Nonstandard Analysis In Practice by Francine DienerNonstandard Analysis In Practice by Francine Diener

Nonstandard Analysis In Practice

EditorFrancine Diener, Marc Diener

Paperback | December 14, 1995

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This book introduces the graduate mathematician and researcher to the effective use of nonstandard analysis (NSA). It provides a tutorial introduction to this modern theory of infinitesimals, followed by nine examples of applications, including complex analysis, stochastic differential equations, differential geometry, topology, probability, integration, and asymptotics. It ends with remarks on teaching with infinitesimals.

Title:Nonstandard Analysis In PracticeFormat:PaperbackDimensions:264 pagesPublished:December 14, 1995Publisher:Springer Berlin HeidelbergLanguage:English

The following ISBNs are associated with this title:

ISBN - 10:3540602976

ISBN - 13:9783540602972


Table of Contents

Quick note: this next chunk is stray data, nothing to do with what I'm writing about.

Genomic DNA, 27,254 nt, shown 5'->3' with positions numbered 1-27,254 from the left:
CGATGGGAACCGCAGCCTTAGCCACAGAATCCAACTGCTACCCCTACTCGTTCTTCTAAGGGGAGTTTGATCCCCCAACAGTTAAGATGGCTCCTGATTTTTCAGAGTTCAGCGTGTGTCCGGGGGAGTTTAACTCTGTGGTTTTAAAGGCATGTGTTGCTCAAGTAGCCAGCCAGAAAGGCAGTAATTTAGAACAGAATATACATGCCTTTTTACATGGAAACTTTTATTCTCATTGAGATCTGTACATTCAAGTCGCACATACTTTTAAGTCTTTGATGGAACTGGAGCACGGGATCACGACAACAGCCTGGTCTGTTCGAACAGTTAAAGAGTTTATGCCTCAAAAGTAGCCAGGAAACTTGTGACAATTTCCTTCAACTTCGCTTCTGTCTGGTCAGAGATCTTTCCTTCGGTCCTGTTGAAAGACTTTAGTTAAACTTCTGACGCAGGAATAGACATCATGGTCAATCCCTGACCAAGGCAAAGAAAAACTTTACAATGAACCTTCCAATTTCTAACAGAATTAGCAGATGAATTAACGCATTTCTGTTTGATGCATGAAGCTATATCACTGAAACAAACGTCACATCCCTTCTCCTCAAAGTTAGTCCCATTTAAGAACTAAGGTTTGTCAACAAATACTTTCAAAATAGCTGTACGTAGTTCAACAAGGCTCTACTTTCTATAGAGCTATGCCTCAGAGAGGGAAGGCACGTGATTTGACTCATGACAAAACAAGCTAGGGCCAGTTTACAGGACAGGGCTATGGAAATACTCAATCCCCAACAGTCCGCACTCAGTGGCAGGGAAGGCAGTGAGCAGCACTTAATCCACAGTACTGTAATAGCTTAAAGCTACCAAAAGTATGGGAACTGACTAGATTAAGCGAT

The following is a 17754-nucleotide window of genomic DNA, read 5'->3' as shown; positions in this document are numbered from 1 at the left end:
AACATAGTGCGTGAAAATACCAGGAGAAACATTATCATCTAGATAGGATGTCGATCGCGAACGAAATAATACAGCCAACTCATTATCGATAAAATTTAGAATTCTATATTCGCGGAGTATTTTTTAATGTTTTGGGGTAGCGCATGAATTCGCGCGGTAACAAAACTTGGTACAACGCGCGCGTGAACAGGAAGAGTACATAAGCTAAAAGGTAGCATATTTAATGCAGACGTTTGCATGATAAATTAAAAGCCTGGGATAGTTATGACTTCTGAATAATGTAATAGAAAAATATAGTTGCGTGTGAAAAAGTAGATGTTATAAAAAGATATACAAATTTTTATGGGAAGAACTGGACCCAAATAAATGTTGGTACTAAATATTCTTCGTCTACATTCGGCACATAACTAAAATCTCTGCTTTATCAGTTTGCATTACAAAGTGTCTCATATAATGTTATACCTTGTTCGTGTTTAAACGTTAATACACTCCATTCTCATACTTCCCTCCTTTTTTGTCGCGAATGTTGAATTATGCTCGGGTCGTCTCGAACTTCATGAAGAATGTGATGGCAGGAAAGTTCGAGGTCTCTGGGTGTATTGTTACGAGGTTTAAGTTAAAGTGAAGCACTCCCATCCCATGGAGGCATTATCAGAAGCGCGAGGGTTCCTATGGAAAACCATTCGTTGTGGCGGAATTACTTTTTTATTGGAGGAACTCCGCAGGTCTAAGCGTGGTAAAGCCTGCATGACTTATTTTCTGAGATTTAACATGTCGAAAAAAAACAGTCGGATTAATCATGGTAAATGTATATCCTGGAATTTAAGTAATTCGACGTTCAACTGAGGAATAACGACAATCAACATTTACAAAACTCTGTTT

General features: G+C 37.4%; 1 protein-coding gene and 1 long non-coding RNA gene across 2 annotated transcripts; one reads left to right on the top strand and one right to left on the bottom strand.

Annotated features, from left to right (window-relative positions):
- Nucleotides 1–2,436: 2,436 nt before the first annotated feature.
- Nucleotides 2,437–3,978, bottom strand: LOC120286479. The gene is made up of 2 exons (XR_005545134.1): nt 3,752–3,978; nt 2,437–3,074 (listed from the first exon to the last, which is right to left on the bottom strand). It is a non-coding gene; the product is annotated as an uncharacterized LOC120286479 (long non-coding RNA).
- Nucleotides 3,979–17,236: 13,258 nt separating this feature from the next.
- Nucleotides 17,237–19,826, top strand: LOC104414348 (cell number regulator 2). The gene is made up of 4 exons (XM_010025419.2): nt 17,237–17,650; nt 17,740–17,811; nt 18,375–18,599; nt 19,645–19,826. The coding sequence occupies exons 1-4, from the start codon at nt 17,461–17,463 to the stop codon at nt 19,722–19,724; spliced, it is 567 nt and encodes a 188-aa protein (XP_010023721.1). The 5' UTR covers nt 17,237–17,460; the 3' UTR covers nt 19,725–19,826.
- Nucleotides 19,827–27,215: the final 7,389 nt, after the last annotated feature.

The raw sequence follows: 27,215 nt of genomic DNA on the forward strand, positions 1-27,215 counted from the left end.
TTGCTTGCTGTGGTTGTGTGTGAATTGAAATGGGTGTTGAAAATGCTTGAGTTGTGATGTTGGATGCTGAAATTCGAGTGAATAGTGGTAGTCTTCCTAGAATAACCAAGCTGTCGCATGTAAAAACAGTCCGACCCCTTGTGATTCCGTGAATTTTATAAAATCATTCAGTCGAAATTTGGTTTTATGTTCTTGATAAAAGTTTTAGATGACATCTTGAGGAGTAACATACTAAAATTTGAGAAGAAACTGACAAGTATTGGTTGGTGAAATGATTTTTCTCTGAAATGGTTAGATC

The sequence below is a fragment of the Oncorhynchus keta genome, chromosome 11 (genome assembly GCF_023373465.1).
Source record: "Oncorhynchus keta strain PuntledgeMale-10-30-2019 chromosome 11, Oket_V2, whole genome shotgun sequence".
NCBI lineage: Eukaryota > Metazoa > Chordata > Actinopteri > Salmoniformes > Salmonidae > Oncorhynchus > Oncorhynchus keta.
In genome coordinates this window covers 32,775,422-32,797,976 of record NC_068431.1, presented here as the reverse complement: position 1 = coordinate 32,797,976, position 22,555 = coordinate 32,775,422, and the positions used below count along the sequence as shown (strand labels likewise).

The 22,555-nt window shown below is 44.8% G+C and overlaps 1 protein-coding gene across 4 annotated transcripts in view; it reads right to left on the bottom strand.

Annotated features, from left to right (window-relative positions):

1. Tutorial.- 1.1 A new view of old sets.- 1.1.1 Standard and infinitesimal real numbers, and the Leibniz rules.- 1.1.2 To be or not to be standard.- 1.1.3 Internal statements (standard or not) and external statements.- 1.1.4 External sets.- 1.2 Using the extended language.- 1.2.1 The axioms.- 1.2.2 Application to standard objects.- 1.3 Shadows and S-properties.- 1.3.1 Shadow of a set.- 1.3.2 S-continuity at a point.- 1.3.3 Shadow of a function.- 1.3.4 S-differentiability.- 1.3.5 Notion of S-theorem.- 1.4 Permanence principles.- 1.4.1 The Cauchy principle.- 1.4.2 Fehrele principle.- 2. Complex analysis.- 2.1 Introduction.- 2.2 Tutorial.- 2.2.1 Proof of the Robinson-Callot theorem.- 2.2.2 Applications.- 2.2.3 Exercises with answers.- 2.2.4 Periodic functions.- 2.3 Complex iteration.- 2.4 Airy's equation.- 2.4.1 The distinguished solutions.- 2.5 Answers to exercises.- 3. The Vibrating String.- 3.1 Introduction.- 3.2 Fourier analysis of (DEN).- 3.2.1 Diagonalisation of A.- 3.2.2 Interpretation of N i-large.- 3.2.3 Resolution of (DEN).- 3.3 An interesting example.- 3.4 Solutions of limited energy.- 3.4.1 A preliminary theorem.- 3.4.2 Limited energy: S-continuity of solution.- 3.4.3 Limited energy: propagation and reflexion.- 3.4.4 A particular case: comparison with classical model.- 3.5 Conclusion.- 4. Random walks and stochastic differential equations.- 4.1 Introduction.- 4.2 The Wiener walk with infinitesimal steps.- 4.2.1 The law of wt for a fixed t.- 4.2.2 Law of w.- 4.3 Equivalent processes.- 4.3.1 The notion.- 4.3.2 Macroscopic properties.- 4.3.3 The brownian process.- 4.4 Diffusions. Stochastic differential equations.- 4.4.1 Definitions.- 4.4.2 Theorems.- 4.4.3 Change of variable.- 4.5 Probability law of a diffusion.- 4.6 Ito's calculus - Girsanov's theorem.- 4.7 The "density" of a diffusion.- 4.8 Conclusion.- 5. Infinitesimal algebra and geometry.- 5.1 A natural algebraic calculus.- 5.1.1 The Leibniz rules.- 5.1.2 The algebraic-geometric calculus underlying a point of the plane.- 5.2 A decomposition theorem for a limited point.- 5.2.1 The decomposition theorem.- 5.2.2 Geometrical approach.- 5.2.3 Algebraic approach.- 5.3 Infinitesimal riemannian geometry.- 5.3.1 Orthonormal decomposition of a point.- 5.3.2 The Serret-Prenet frame of a differentiable curve in ?3.- 5.3.3 The curvature and the torsion.- 5.4 The theory of moving frames.- 5.4.1 The theory of moving frames.- 5.4.2 The moving frame: an infinitesimal approach.- 5.4.3 The Serret-Frenet fibre bundle.- 5.5 Infinitesimal linear algebra.- 5.5.1 Nonstandard vector spaces.- 5.5.2 Perturbation of linear operators.- 5.5.3 The Jordan reduction of a complex linear operator.- 6. General topology.- 6.1 Halos in topological spaces.- 6.1.1 Topological proximity.- 6.1.2 The halo of a point.- 6.1.3 The shadow of a subset.- 6.1.4 The halo of a subset.- 6.2 What purpose do halos serve ?.- 6.2.1 Comparison of topologies.- 6.2.2 Continuity.- 6.2.3 Neighbourhoods, open sets and closed sets.- 6.2.4 Separation and compactness.- 6.3 The external definition of a topology.- 6.3.1 Halic preorders and P-halos.- 6.3.2 The ball of centre x and radius a.- 6.3.3 Product spaces and function spaces.- 6.4 The power set of a topological space.- 6.4.1 The Vietoris topology.- 6.4.2 The Choquet topology.- 6.5 Set-valued mappings and limits of sets.- 6.5.1 Semicontinuous set-valued mappings.- 6.5.2 The topologization of semi-continuities.- 6.5.3 Limits of Sets.- 6.5.4 The topologization of the notion of the limit of sets.- 6.6 Uniform spaces.- 6.6.1 Uniform proximity.- 6.6.2 Limited, accessible and nearstandard points.- 6.6.3 The external definition of a uniformity.- 6.7 Answers to the exercises.- 7. Neutrices, external numbers, and external calculus.- 7.1 Introduction.- 7.2 Conventions; an example.- 7.3 Neutrices and external numbers.- 7.4 Basic algebraic properties.- 7.4.1 Elementary operations.- 7.4.2 On the shape of a neutrix.- 7.4.3 On the product of neutrices.- 7.5 Basic analytic properties.- 7.5.1 External distance and extrema of a collection of external numbers.- 7.5.2 External integration.- 7.5.3 External functions.- 7.6 Stirling's formula.- 7.7 Conclusion.- 8. An external probability order theorem with applications.- 8.1 Introduction.- 8.2 External probabilities.- 8.2.1 Possible values.- 8.2.2 Externally measurable sets.- 8.2.3 Monotony.- 8.2.4 Additivity.- 8.2.5 Almost certain and negligible.- 8.3 External probability order theorems.- 8.4 Weierstrass, Stirling, De Moivre-Laplace.- 8.4.1 The Weierstrass theorem.- 8.4.2 Stirling's formula revisited.- 8.4.3 A central limit theorem.- 9. Integration over finite sets.- 9.1 Introduction.- 9.2 S-integration.- 9.2.1 Measure on a finite set.- 9.2.2 Rare sets.- 9.2.3 S-integrable functions.- 9.3 Convergence in SL1(F).- 9.3.1 Strong convergence.- 9.3.2 Convergence almost everywhere.- 9.3.3 Averaging.- 9.3.4 Martingales relative to a function.- 9.3.5 Commentary.- 9.3.6 Definitions.- 9.3.7 Quadrable sets.- 9.3.8 Partitions in quadrable subsets.- 9.3.9 Lebesgue integrable functions.- 9.3.10 Average of L-integrable functions.- 9.3.11 Decomposition of S-integrable functions.- 9.3.12 Commentary.- 9.4 Conclusion.- 10. Ducks and rivers: three existence results.- 10.1 The ducks of the Van der Pol equation.- 10.1.1 Definition and existence.- 10.1.2 Application to the Van der Pol equation.- 10.1.3 Duck cycles: the missing link.- 10.2 Slow-fast vector fields.- 10.2.1 The fast dynamic.- 10.2.2 Application of the fast dynamic.- 10.2.3 The slow dynamic.- 10.2.4 Application of the slow dynamic.- 10.3 Robust ducks.- 10.3.1 Robust ducks, buffer points, and hills-and-dales.- 10.3.2 An other approach to the hills-and-dales method.- 10.4 Rivers.- 10.4.1 The rivers of the Liouville equation.- 10.4.2 Existence of an attracting river.- 10.4.3 Existence of a repelling river.- 11. Teaching with infinitesimals.- 11.1 Meaning rediscovered.- 11.1.1 Continuity having continuity troubles.- 11.1.2 The "wooden language" of limits.- 11.1.3 A second marriage between intuition and formalism.- 11.2 the evidence of orders of magnitude.- 11.2.1 Minimal rules and the vocabulary of calculus.- 11.2.2 Colour numbers.- 11.2.3 The algebraic game of huge.- 11.3 Completeness and the shadows concept.- 11.3.1 The geometrical game of almost.- 11.3.2 Examples.- 11.3.3 Brave new numbers.- References.- List of contributors.